Similarly, when considering Tall Ships’ obligations as construction manager, and whether they were liable for cost overruns, the Court recognized that the arbitrator found that Tall Ships had knowledge of the true size and cost of the project “in sharp contrast” to Brockville’s knowledge, but never corrected Brockville’s belief that construction would not exceed $7,400,000. In that context, the Court held that the arbitrator was not imputing implied terms and obligations into the contract, but rather acknowledging Tall Ships’ general duty, as part of its duty of good faith, “to keep [Brockville] apprised of financial risks as the project continued.”17 This was also a question of mixed fact and law, and thereby shielded from review.18 With respect to the interest claim, the Court reiterated their determination that findings regarding Tall Ships’ obligations were matters of mixed fact and law, and thereby shielded from review.19
When addressing the application judge’s arguments regarding procedural fairness rights, the Court generally disagreed with Tall Ships’ position, and held that Tall Ships had an opportunity to respond to the points raised. Crucially, the Court criticized the application judge’s acceptance of these arguments, as they were used to “bootstrap” the findings relating to alleged ‘questions of law.’ The Court made clear that, while a party may appeal an arbitral award on procedural fairness grounds under section 46 of the Arbitration Act, 1991, this section “cannot be used as a broad appeal route to bootstrap substantive arguments attacking an arbitrator’s findings which the parties had agreed would be immune from appeal.”20
The Court’s decision in Tall Ships reinforces that courts will only intervene to set aside arbitral awards in narrow circumstances – particularly where parties agree that the arbitrator’s decision will be final and subject to review only on questions of law. In these circumstances, questions of mixed fact and law cannot be impugned as they fall squarely within the arbitrator’s purview. While a reviewing court may find an extricable error of law within a question of mixed fact and law, it will be a rare case where questions of law will amount to extricable errors of law, especially in cases involving contractual interpretation.21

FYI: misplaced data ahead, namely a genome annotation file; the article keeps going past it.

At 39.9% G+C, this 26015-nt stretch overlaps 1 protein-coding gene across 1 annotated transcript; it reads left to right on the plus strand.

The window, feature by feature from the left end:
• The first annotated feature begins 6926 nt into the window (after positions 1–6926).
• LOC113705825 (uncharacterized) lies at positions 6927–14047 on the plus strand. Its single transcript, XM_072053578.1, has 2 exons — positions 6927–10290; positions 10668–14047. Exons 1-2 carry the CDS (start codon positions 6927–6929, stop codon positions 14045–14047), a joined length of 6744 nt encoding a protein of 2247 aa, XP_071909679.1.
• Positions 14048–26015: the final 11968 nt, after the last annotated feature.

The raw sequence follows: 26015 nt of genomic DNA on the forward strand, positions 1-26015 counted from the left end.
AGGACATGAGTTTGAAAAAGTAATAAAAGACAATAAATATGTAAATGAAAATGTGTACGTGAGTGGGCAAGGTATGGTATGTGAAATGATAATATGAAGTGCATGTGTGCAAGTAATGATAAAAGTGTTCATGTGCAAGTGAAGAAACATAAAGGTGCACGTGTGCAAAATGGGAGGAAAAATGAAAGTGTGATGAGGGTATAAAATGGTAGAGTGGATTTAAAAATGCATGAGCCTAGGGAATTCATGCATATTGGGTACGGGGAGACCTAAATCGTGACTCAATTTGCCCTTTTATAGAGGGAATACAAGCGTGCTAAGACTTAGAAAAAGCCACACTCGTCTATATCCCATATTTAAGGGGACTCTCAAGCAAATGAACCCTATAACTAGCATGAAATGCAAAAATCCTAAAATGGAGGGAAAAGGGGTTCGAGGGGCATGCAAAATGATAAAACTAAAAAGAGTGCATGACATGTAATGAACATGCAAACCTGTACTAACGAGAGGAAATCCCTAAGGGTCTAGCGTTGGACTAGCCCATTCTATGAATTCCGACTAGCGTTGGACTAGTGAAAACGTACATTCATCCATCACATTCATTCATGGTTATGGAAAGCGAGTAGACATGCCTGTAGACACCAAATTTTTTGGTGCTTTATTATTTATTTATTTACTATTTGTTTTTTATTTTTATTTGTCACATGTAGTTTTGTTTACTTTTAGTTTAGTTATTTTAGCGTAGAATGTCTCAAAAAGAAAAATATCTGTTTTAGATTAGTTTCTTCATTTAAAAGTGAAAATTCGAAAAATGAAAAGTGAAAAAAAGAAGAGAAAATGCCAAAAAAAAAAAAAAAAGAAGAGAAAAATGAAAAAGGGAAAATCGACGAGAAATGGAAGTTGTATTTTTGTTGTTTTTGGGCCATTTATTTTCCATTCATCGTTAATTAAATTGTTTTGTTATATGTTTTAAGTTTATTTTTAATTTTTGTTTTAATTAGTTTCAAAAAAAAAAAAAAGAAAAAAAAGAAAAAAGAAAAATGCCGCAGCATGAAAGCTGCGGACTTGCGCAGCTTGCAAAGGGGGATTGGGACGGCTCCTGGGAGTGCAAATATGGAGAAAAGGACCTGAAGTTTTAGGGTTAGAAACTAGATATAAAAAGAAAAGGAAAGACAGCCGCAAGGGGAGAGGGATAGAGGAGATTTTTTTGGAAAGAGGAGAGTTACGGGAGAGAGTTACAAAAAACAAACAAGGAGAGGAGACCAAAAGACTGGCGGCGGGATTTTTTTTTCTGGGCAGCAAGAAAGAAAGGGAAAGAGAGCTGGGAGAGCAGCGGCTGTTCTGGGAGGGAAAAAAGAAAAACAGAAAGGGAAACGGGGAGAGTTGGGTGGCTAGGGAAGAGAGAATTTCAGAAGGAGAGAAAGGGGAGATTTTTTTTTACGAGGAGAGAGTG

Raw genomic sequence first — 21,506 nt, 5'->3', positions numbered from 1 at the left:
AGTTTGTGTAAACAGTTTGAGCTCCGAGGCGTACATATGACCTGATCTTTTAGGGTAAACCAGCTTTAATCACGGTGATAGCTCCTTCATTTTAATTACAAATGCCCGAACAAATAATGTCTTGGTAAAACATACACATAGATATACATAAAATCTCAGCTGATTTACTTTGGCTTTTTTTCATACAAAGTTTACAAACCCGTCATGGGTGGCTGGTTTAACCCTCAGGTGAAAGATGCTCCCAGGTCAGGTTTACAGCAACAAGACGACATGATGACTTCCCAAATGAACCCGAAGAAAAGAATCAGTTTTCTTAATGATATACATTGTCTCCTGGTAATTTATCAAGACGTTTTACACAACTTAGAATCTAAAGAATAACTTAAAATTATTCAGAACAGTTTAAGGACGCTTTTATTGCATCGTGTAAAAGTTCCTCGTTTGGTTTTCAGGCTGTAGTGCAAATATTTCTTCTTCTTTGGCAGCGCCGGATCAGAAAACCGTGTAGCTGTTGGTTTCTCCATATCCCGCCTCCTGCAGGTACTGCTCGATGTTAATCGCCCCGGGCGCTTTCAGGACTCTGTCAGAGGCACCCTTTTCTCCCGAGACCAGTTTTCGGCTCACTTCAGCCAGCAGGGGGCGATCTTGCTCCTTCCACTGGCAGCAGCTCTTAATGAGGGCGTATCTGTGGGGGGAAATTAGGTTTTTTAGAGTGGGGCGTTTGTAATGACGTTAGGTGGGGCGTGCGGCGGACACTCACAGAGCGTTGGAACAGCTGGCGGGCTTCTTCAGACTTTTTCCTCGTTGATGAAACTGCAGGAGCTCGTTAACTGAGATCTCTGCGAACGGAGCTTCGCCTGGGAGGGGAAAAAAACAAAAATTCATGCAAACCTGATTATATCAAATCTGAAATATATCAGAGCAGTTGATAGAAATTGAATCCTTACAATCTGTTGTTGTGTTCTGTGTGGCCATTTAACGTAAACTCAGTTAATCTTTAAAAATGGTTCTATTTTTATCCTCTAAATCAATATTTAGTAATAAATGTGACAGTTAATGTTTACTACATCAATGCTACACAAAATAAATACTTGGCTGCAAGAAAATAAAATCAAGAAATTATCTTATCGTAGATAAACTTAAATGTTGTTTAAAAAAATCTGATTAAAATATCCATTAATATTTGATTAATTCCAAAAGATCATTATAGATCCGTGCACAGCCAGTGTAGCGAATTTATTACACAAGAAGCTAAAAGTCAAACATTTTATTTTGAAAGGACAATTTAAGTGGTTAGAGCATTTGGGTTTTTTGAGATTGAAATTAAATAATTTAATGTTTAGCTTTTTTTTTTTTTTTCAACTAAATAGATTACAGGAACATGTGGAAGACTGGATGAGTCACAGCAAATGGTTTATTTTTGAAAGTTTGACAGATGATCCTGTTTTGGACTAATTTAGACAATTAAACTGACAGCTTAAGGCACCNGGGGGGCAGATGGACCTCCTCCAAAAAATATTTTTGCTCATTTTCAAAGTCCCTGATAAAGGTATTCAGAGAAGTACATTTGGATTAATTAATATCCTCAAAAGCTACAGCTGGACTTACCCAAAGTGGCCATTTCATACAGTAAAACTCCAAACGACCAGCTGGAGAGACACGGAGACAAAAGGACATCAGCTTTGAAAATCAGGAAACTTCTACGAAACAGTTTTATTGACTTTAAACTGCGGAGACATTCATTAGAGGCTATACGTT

In the course of negotiating and concluding contracts, parties regularly include provisions setting out how disputes will be resolved. These provisions may take the form of either a dispute resolution clause within a larger agreement (as in this case) or a separate arbitration agreement. When drafting and negotiating these clauses or agreements, parties should consider the scope of issues that will be referred to arbitration and related procedures, as well as the scope of potential review of an arbitrator’s award.
1 2022 ONCA 861 [Tall Ships].
2 For another recent case, see Mensula Bancorp Inc v Halton Condominium Corporation No 137, 2022 ONCA 769.
3 Tall Ships at paras 4-7.
4 Tall Ships at paras 8-11.
5 SO 1991, c 17.
6 Tall Ships at paras 41 and 90.
7 Tall Ships at paras 18-23.
8 Tall Ships at paras 51-53.
9 Tall Ships at para 91.
10 Tall Ships at para 25.
11 Tall Ships at paras 55-57.
12 Tall Ships at para 92.
13 Tall Ships at paras 26 and 55.
14 Tall Ships at para 39.
15 Tall Ships at paras 42-45.
16 Tall Ships at para 49.
17 Tall Ships at paras 74-80.
18 Tall Ships at paras 80-82.
19 Tall Ships at paras 93-96.
20 Tall Ships at paras 2, 82, and 95.
21 See, e.g., Ledcor Construction Ltd v Northbridge Indemnity Insurance Co, 2016 SCC 37 at para 133.